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10 Books That Changed My Life

One of the reasons I started this blog was because I wanted to talk about books and hope that the habit of reading would someday change another person’s life as it did mine. Today being World Book Day, I wanted to take a moment to reflect on the books that have made me who I am today to illustrate the power of literature. This isn’t a recommendations post as such, but if there’s one thing that I want you to take away from this is that stories have the potential to be the catalyst people need to make their lives better. I would urge you all to pick up a book today – any book – and give it a chance. Maybe it could be the one to improve your life the way the books mentioned below helped me.

10 Books That Changed My Life | Nandini @ Unputdownable Books (post graphic image)

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Book Review: Kindred

Author: Octavia Butler

Genre: Sci-fi and historical fiction

Age Range: 18+

Published: By Beacon Press on July 20th, 1997

Content Warning: Slavery, sexual assault, violence, torture and suicide

Format I Read: Audiobook

Grade: Outstanding

Book Review: Kindred by Octavia Butler | Nandini @ Unputdownable Books (post graphic image)

Book Synopsis (section header)

Having just celebrated her 26th birthday in 1976 California, Dana, an African-American woman, is suddenly and inexplicably wrenched through time into antebellum Maryland. After saving a drowning white boy there, she finds herself staring into the barrel of a shotgun and is transported back to the present just in time to save her life. During numerous such time-defying episodes with the same young man, she realizes the challenge she’s been given: to protect this young slaveholder until he can father her own great-grandmother.

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10 Books to Read on a Hot Summer Day (2019)

Top Ten Tuesday was created by The Broke and the Bookish in June of 2010 and was moved to That Artsy Reader Girl in January of 2018. It was born of a love of lists, a love of books, and a desire to bring bookish friends together. How it works is that each Tuesday the host assigns a topic and then posts their top ten list that fits the topic. Every blogger can create their own top ten (or 2, 5, 20, etc.) list as well and link to the host’s. The topic for April 16th, 2019 is: Rainy Day Reads. Since it is peak summer here, I decided to share my summer recommendations for 2019 instead.

10 Books to Read on a Hot Summer Day (2019) | Nandini @ Unputdownable Books (post graphic image)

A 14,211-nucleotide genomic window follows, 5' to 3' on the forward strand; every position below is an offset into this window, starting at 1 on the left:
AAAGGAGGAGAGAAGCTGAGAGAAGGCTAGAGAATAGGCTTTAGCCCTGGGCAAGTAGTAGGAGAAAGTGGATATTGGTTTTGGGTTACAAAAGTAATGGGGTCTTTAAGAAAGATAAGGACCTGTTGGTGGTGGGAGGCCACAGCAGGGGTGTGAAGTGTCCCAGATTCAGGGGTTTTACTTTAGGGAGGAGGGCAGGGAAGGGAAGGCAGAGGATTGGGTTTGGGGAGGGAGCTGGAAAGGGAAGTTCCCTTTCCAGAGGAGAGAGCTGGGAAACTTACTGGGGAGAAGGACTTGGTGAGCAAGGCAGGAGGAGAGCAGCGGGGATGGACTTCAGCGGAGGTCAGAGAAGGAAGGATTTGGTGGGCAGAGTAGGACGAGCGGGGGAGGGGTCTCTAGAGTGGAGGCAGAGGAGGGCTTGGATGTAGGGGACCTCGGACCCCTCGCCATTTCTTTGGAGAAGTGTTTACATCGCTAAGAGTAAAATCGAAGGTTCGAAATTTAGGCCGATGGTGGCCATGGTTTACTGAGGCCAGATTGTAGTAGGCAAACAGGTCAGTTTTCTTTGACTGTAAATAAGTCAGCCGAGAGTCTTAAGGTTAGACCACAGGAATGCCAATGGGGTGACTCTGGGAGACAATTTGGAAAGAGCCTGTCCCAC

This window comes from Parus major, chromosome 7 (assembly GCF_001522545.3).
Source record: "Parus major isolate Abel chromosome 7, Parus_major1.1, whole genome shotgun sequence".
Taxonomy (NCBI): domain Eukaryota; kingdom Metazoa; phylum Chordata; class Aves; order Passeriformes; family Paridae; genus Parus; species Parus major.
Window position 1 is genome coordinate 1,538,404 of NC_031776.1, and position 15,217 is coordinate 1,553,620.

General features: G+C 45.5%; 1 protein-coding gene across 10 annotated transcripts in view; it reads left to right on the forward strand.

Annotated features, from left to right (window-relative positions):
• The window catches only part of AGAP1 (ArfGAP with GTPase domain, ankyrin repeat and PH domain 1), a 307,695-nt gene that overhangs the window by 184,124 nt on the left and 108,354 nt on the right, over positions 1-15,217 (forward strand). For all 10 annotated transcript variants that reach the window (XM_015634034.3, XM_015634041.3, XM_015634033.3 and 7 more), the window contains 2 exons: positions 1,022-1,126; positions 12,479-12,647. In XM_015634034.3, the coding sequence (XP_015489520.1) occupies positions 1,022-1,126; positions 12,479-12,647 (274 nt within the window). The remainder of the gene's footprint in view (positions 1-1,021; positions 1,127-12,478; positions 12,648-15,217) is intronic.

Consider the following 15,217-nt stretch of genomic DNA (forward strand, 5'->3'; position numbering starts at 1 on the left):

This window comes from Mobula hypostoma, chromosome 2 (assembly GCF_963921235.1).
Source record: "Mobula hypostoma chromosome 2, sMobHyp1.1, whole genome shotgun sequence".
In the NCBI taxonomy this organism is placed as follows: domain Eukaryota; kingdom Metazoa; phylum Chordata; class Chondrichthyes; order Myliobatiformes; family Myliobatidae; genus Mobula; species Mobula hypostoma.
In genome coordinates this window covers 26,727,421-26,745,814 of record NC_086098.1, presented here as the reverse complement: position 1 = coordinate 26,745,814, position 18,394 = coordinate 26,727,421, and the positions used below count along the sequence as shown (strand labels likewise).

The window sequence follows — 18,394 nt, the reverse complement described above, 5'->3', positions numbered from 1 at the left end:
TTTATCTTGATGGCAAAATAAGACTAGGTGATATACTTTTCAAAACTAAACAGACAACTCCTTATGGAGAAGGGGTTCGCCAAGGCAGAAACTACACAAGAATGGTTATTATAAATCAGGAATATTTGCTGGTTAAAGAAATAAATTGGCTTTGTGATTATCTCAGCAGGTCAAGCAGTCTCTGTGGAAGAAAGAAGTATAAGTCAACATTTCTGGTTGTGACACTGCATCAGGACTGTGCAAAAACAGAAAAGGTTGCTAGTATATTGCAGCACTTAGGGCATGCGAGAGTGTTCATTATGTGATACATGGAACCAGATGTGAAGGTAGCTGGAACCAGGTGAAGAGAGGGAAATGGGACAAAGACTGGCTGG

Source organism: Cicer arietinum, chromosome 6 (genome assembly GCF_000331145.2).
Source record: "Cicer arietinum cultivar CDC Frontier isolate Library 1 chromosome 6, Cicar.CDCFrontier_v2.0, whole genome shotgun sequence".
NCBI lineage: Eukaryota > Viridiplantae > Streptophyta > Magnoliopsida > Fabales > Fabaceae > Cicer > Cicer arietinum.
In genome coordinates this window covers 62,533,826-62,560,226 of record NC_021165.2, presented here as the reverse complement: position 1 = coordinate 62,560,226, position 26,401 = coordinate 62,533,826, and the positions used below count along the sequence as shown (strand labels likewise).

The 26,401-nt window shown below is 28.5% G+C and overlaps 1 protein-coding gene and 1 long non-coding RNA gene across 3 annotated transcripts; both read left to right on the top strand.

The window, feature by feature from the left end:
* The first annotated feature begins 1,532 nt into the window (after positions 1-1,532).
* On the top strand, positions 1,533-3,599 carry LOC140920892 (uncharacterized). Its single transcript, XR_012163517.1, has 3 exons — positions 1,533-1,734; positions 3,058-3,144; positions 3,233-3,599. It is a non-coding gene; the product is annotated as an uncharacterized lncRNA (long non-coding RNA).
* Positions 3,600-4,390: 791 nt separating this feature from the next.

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Book Review: Descendant of the Crane

Author: Joan He

Genre: Fantasy

Age Range: 13+

Published: By AW Teen on April 9th, 2019

Content Warning: Death, gory violence, slavery, suicide, torture

Format I Read: E-book

Grade: Outstanding

Note: I received a free digital ARC of the book from the author in exchange for an honest review

Book Review: Descendant of the Crane by Joan He | Nandini @ Unputdownable Books (post graphic image)

Book Synopsis (section header)

Princess Hesina of Yan has always been eager to shirk the responsibilities of the crown, but when her beloved father is murdered, she’s thrust into power, suddenly the queen of an unstable kingdom. Determined to find her father’s killer, Hesina does something desperate: she engages the aid of a soothsayer—a treasonous act, punishable by death… because in Yan, magic was outlawed centuries ago.

Using the information illicitly provided by the sooth, and uncertain if she can trust even her family, Hesina turns to Akira—a brilliant and alluring investigator who’s also a convicted criminal with secrets of his own. With the future of her kingdom at stake, can Hesina find justice for her father? Or will the cost be too high?

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Top 10 Diverse YA Sci-Fi Reading List

I decided to skip the Top Ten Tuesday prompt today because I wasn’t feeling it. While thinking of another idea for a blog post, I was inclined towards a recommendations post when it hit me that as someone who claims to love sci-fi, I don’t read a lot of it. This is especially true for the young adult bracket and even more so for books by diverse authors. In this post, I’m going to be sharing the top ten YA sci-fi books by POC authors (most are #OwnVoices) that are on my TBR.

Top 10 Diverse YA Sci-Fi Reading List | Nandini @ Unputdownable Books (post graphic image)